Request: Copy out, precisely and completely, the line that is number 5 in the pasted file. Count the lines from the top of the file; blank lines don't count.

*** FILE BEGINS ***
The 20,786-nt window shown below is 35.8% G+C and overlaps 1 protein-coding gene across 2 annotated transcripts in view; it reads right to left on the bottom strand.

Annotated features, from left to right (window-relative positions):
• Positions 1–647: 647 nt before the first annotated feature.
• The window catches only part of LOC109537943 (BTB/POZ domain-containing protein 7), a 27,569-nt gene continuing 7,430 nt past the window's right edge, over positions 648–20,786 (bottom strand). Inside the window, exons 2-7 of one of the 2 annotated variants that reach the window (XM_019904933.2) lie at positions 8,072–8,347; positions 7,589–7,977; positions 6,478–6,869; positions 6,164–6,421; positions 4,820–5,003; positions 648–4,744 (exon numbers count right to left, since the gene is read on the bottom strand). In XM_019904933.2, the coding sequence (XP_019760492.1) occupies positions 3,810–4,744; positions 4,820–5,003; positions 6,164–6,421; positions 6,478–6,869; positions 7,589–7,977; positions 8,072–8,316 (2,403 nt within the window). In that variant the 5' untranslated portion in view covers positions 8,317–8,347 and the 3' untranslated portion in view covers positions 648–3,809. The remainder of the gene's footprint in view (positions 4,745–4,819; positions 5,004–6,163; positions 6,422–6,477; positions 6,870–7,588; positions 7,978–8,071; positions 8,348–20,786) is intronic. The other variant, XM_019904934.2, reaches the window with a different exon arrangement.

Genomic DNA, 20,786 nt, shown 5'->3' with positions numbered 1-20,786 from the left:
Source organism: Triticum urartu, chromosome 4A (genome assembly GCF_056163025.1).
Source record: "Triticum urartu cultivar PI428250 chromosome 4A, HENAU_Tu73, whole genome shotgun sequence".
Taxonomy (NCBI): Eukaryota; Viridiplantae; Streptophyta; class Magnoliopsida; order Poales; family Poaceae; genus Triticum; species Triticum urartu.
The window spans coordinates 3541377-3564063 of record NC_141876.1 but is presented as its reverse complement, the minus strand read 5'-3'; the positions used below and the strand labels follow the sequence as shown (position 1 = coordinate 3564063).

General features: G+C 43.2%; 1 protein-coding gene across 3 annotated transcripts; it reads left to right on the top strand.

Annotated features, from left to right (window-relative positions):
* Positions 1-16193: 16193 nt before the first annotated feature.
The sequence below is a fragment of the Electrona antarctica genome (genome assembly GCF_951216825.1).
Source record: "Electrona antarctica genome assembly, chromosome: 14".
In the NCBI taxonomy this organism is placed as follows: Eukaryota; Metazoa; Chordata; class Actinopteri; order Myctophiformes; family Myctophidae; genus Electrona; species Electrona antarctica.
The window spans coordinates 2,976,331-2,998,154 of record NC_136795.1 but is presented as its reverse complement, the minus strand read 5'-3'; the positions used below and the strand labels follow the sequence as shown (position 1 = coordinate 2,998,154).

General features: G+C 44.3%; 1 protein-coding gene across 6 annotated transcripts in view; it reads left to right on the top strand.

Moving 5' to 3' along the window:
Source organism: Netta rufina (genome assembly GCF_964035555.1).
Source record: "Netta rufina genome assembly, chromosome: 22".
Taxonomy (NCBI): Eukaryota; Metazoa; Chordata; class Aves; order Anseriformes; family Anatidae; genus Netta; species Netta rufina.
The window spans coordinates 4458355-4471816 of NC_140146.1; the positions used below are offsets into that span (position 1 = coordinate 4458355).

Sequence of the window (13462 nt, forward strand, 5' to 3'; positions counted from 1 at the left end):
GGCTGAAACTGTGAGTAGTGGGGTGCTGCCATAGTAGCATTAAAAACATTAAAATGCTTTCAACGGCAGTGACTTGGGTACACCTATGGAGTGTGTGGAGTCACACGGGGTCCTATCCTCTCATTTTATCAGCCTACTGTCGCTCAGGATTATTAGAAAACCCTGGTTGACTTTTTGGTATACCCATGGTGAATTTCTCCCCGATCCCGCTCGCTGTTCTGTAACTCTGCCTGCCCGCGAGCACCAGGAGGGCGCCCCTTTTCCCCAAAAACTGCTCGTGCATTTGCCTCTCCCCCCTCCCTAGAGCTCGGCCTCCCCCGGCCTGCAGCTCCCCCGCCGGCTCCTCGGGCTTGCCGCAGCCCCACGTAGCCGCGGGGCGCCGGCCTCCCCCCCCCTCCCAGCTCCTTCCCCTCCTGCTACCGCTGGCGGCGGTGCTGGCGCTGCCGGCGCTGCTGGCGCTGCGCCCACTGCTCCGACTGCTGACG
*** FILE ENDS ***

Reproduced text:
Genomic DNA, 20,786 nt, shown 5'->3' with positions numbered 1-20,786 from the left: